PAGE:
But anyway, Swinub.

He especially seems to be based in truffle-sniffing pigs, which is fun enough. He even has a favorite mushroom, because of course he does! But do you know what else that snout is especially good at finding?

Natural Hot Springs.

That in itself, intentional or not, feels like it enables how Pokémon as a whole seems to have a very “let nature run its course” attitude despite it being something of a science-fantasy series. Rather than seeking out or drilling for hot springs, this imagines that humans literally communicate and partner with nature to find good (and safe) places to settle.

…and also that these little wool-piglets just love them a warm bath, which is the coziest thing I’ve heard all day.

On a different speculative note, Mamoswine are ancient. Assuming the Pokédex entries have even a little bit of accuracy, they’re some of the best (nonfossil) evidence we have of the setting having a real history, including a multi-millennium-long history of population decline.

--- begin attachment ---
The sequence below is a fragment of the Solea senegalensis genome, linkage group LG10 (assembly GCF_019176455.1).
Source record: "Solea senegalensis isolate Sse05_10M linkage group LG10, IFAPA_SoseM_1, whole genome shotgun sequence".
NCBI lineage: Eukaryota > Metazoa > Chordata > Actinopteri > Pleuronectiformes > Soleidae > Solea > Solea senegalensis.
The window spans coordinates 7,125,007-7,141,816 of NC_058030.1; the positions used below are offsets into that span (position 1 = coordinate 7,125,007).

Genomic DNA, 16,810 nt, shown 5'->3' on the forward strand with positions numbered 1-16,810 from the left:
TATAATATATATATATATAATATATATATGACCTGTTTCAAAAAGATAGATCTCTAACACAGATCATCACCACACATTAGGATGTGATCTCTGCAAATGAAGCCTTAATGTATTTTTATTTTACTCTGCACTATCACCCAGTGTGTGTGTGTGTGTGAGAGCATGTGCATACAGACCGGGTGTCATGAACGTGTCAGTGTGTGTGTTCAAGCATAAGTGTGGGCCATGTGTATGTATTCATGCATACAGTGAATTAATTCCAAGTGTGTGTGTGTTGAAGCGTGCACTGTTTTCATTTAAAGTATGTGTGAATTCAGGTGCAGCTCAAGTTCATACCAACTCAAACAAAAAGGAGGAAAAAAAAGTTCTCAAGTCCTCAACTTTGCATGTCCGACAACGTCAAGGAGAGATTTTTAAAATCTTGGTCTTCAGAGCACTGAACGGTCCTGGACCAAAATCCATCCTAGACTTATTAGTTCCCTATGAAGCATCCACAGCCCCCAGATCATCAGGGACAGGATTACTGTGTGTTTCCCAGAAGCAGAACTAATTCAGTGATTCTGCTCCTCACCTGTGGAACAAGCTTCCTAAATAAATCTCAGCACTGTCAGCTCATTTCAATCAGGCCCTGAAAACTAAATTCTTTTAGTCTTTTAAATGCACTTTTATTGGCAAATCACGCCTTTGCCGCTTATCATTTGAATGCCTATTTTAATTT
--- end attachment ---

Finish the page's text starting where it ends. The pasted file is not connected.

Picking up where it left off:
Back in the day, fans (who love to overthink things, myself included) seemed to love the idea that Pokémon was something of a “ruined Earth” scenario, with the actual critters all stemming from some horrible experiment that returned the earth to nature. A fun “what-if”, maybe, but now we officially know that was never in the cards.

I think these guys are genuinely some of the most appealing ice-types in the series design-wise, and if it were up to me I’d especially keep Swinub and Piloswine around forever. I don’t think we need to see them in every game, just based on how many options exist, but they certainly feel like the coziest Ice-types to me. I’d be torn if Swinub dropped to anything less than a Reserve monster that we see pop up regularly.

Any and all appreciation for Swinub, Pilowsine, and Mamoswine is welcome in the comments!

2 replies to “Swinub, Piloswine, Mamoswine

  1. RE: “look like big ol’ warm, hairy pillows to me.”

    I like to name the females of this ground-type “DirtyPillows”
    after the famouse scene in the Stephen King novel and movie “Carrie”